With tighter regulations coming in and compliance under scrutiny, it is time to take a closer look at your REACH dossiers. Chris Hughes, Principal Consultant at the National Chemical Emergency Centre (NCEC), shares his thoughts based on many years’ experience supporting organisations with their REACH regulations.
REACH requires the manufacturers or importers of substances to submit a dossier documenting the identity and properties of a substance, and how it is used safely. It is a legal requirement of REACH Article 22 for registrants to maintain compliant dossiers and update them in the light of new relevant information.
In 2018, the German Federal Institute for Risk Assessment (BfR) and the German environment Agency (UBA) published a report claiming that only one-third of the approximately 3,800 REACH registered dossiers that were investigated met the information requirements. The remaining two-thirds were split 50/50 between those that were non-compliant and those where more investigation was required to confirm compliance.
The European Chemicals Agency (ECHA) and the European Commission (EC) have since created a Joint Action Plan to address the lack of compliance with the information requirements in dossiers. Industry associations, such as the European Chemicals Industry Council (Cefic) and Eurometaux, have also launched initiatives to promote the improvement of dossier quality among their members.
ECHA conducts automated and manual completeness checks on both new and updated dossiers. International Uniform ChemicaL Information Database (IUCLID) software is used when submitting information to ECHA and using the automated ‘Validation Assistant’ plug-in is useful to show if your dossier is technically complete. However, it does not include aspects of ECHA’s manual checks. The manual checks cover aspects such as substance identification, justification for waiving standard information requirements, testing proposals on vertebrate animals, chemical safety reports (or justification for waiving these) and specific requirements for nanoforms.
A complete dossier is essential, but it is also vital to ensure that your dossiers are compliant with the information requirements, including scientifically robust justification of any adaptations from the test endpoints used. This extends to checking if new evidence relating to your substance(s) or new guidance recommended by ECHA has been published since submitting your dossier.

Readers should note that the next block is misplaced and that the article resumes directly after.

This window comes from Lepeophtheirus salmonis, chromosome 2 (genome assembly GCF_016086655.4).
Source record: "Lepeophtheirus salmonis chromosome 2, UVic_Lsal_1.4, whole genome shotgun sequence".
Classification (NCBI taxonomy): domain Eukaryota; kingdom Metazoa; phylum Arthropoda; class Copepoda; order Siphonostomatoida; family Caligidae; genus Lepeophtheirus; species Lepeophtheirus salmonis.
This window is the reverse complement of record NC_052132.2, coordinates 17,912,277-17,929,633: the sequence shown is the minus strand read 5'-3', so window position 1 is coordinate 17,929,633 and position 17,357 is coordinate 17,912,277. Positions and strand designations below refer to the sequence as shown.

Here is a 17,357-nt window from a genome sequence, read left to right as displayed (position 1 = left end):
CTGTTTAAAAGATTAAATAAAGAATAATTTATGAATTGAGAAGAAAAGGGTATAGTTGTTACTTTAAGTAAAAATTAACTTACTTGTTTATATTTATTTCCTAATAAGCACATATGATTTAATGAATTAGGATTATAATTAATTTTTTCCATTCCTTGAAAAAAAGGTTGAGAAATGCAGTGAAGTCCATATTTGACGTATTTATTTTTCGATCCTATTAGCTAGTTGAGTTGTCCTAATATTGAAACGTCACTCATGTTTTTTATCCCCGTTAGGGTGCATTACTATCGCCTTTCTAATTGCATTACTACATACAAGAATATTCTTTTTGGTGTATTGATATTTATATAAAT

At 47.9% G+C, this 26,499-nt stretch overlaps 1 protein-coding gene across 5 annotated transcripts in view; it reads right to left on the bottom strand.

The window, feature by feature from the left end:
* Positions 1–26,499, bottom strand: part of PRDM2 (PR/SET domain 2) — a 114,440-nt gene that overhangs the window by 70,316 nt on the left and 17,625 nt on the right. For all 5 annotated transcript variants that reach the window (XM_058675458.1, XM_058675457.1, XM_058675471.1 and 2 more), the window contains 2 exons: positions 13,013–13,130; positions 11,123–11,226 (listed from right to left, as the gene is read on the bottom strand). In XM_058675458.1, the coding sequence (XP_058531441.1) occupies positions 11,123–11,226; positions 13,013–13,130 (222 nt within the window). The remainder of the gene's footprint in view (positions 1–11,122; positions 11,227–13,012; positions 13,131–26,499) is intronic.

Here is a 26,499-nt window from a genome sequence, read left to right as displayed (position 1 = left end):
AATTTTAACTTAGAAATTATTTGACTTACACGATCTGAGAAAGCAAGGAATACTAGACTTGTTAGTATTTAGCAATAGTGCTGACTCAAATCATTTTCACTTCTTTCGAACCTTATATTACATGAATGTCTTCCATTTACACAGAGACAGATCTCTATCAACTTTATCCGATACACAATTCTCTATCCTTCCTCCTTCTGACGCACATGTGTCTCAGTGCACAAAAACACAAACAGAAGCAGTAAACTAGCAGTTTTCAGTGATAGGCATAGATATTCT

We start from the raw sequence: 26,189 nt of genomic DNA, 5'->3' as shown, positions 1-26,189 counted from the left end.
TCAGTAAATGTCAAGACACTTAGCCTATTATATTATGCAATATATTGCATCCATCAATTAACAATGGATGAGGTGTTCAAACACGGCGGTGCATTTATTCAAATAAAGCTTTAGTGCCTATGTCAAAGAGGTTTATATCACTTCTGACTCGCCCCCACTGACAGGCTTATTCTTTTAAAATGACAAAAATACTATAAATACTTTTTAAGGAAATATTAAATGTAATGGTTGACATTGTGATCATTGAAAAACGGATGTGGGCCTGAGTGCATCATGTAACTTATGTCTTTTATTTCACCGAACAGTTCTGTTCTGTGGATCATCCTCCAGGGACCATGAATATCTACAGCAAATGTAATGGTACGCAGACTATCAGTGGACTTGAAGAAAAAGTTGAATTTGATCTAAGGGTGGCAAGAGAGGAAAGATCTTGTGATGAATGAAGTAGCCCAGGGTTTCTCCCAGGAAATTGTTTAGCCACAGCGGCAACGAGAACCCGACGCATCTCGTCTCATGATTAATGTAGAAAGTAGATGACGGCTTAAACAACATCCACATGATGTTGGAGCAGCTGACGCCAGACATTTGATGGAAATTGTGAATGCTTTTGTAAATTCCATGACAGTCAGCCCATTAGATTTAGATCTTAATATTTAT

Particular issues to be aware of include:
Around 20% of registered substances are known as substances of unknown or variable composition, complex reaction products or of biological materials (UVCBs). These complex substances are particularly challenging to characterise and to assess their hazards and risks, and are a common source of issues when checking the compliance of registration dossiers.
Read-across is an application of the grouping concept, whereby existing data from one or more analogous substances (‘source chemicals’) can be used to fill a data gap for an endpoint of another substance (‘target chemical’). While read-across has been employed extensively in some dossiers, guidance provided by ECHA has evolved, meaning that early justifications may no longer be compliant.
QSAR models are used to predict properties of substances based on their chemical structure. These models can sometimes be used in place experimental data, for example to reduce animal testing. However, they require a robust scientific justifications and many dossiers are lacking this information. Accepted QSAR models are generally not available for complex toxicological endpoints.
It is also important to ensure that test information remains up to date and is appropriate. Using tests not suitable for the substance affects the quality and validity of the data, which could trigger unnecessary further testing and/or further regulatory risk management.
If one or more of the information requirements is deemed to be non-compliant by ECHA, then the registrants will receive decision letters requesting additional information. In April 2020, an amendment to REACH was adopted requiring ECHA to increase the number of checks it carries out from 5% to 20% of dossiers to improve the compliance of REACH registrations. In addition, it has committed to screen all dossiers in the tonnage band of over 100 tonnes/year by 2023 and for the tonnage bands 1-100 tonnes/year by 2027.
REACH Article 22, requires registrants to update their dossiers ‘without delay’ when new and relevant information becomes available. A new implementing regulation has clarified the deadlines for updating different types of information. This regulation imposes legally binding deadlines of between 3 and 12 months to update dossiers, depending on the circumstances and type of information. Failure to comply with these timelines would mean the dossier is non-compliant and could lead to fines or other enforcement action being taken against offenders.
A proactive approach to dossier compliance can reduce the risks of unexpected costs and disruption from urgent regulatory demands for data and leads to lower costs of REACH compliance.
By conducting a manual review of your dossiers, you can demonstrate that you are complying with the requirements of REACH and with industry standards to update and maintain your registration dossier. By putting the time in now, you can save time, costs and disruption in the long run.
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